Etouffee-inspired seafood stew. This classic Louisiana stew is made with shrimp, the Holy Trinity of onion, celery, and green What is Etouffee? Étouffée basically means "smothered," and it is a common cooking technique in Shrimp étouffée brings together all of the hallmarks of Louisiana cooking: Seafood (help our own shrimpers. Cajun seafood stew to serve with a mound of rice on top. Start with a little, you can always add more later!
The dish employs a technique known as smothering, a popular method of cooking in the Cajun and Creole areas of southwest Louisiana. With the exception of using seafood stock, I made it as listed. I was however surprised at how spicy it was. You can have Etouffee-inspired seafood stew using 15 ingredients and 4 steps. Here is how you cook it.
Ingredients of Etouffee-inspired seafood stew
- It’s 5 tbsp of unsalted butter.
- It’s 3 tbsp of all-purpose flour.
- It’s 1 of large onion, chopped.
- You need 1 of green bell pepper, chopped.
- It’s 3 of celery sticks, chopped.
- Prepare 5 cloves of garlic, minced.
- It’s 1 tbsp of smoky paprika.
- You need 2 tsp of dried oregano.
- You need 2 tsp of dried thyme.
- Prepare 1-796 ml of can whole tomatoes, drained and chopped.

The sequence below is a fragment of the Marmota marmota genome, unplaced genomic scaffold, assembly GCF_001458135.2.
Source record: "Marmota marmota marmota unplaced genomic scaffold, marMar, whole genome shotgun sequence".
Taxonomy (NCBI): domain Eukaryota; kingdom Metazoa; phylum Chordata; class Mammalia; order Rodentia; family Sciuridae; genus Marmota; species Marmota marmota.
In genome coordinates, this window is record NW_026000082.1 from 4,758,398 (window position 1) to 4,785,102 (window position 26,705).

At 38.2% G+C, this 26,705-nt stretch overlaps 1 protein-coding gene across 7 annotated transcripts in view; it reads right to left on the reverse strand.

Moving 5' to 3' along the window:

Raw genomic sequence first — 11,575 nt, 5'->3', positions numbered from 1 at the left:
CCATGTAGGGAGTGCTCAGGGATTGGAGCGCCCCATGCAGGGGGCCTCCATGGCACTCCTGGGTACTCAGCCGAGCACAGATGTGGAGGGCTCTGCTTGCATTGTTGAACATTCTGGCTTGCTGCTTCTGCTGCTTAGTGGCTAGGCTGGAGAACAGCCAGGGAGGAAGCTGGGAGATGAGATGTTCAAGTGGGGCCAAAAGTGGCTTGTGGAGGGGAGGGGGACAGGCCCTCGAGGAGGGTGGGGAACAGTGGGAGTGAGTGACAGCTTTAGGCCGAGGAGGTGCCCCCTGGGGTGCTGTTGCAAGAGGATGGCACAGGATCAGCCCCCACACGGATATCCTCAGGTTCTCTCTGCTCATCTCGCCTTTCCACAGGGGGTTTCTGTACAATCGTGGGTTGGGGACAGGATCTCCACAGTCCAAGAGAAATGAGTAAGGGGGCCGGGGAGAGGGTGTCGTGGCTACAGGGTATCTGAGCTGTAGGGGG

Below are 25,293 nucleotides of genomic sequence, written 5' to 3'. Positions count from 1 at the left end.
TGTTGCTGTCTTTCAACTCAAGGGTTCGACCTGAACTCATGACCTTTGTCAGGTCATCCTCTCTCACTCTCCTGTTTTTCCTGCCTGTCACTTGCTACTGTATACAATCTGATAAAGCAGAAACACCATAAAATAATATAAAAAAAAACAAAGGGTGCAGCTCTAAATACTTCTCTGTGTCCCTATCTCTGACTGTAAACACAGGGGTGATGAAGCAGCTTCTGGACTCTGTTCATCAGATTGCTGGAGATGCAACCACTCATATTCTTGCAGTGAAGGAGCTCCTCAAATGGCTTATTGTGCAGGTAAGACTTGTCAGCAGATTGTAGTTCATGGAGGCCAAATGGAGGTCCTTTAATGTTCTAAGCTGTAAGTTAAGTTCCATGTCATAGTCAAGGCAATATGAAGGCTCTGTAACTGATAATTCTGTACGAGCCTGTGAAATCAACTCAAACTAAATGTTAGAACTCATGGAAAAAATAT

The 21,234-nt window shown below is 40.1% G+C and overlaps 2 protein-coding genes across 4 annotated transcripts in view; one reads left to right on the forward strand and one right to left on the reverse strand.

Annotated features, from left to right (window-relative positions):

- It’s 2 cups of chicken stock.
- It’s 2 of bay leaves.
- Prepare 300 g of cod fillets, chopped into bite-sized chunks.
- Prepare 300 g of bay scallops.
- You need of Fresh Italian parsley for garnish.
I literally put two drops of hot sauce in it. Another extraordinary recipe from Chef John. Shrimp Étouffée is one of my very favorite dishes, and this is the first time I've made it, thanks to. My Creole Fish Etouffee (Stew) combines the creamy consistency of an etouffee with the vibrant flavors of a tomato-based Creole stew.
Etouffee-inspired seafood stew instructions
- Add the butter to a medium pot on medium heat. Whisk in the flour once the butter's melted. Keep whisking until you get a blonde roux (a little lighter in colour than caramel)..
- Stir the onion, green pepper, celery, and garlic into the pot. Let cook about 5 minutes until softened. Add the paprika, oregano, thyme, a good pinch of salt and several grinds of freshly cracked black pepper, and let cook another 2-3 minutes..
- Add the tomatoes, chicken stock, and bay leaves to the pot. Bring to a simmer, and let cook for 15 minutes. The sauce will get pretty thick; don't worry about it..
- Add the cod and scallops to the pot, and continue simmering for 10 minutes. The sauce should loosen during this time. If not, thin it out with a little water. Check the seasoning and add more salt and pepper to taste. Throw on a little fresh parsley for garnish, then serve with steamed rice..
Being a Louisiana native means I have a very special place in my heart for Cajun and Creole cuisines. From fried fish, red beans and rice, to dishes like gumbo and. New Orleans native Charlie Andrews demonstrates on how to make Shrimp etouffee. Etouffee is mostly popular in the New. Étouffée is a French word, which means smothered or suffocated, whereas the name gumbo is derived from ngombo, which is an Angolan word for okra. Gumbo, jambalaya, and étouffée are popular Louisianian dishes other than Muffuletta and Po-boy.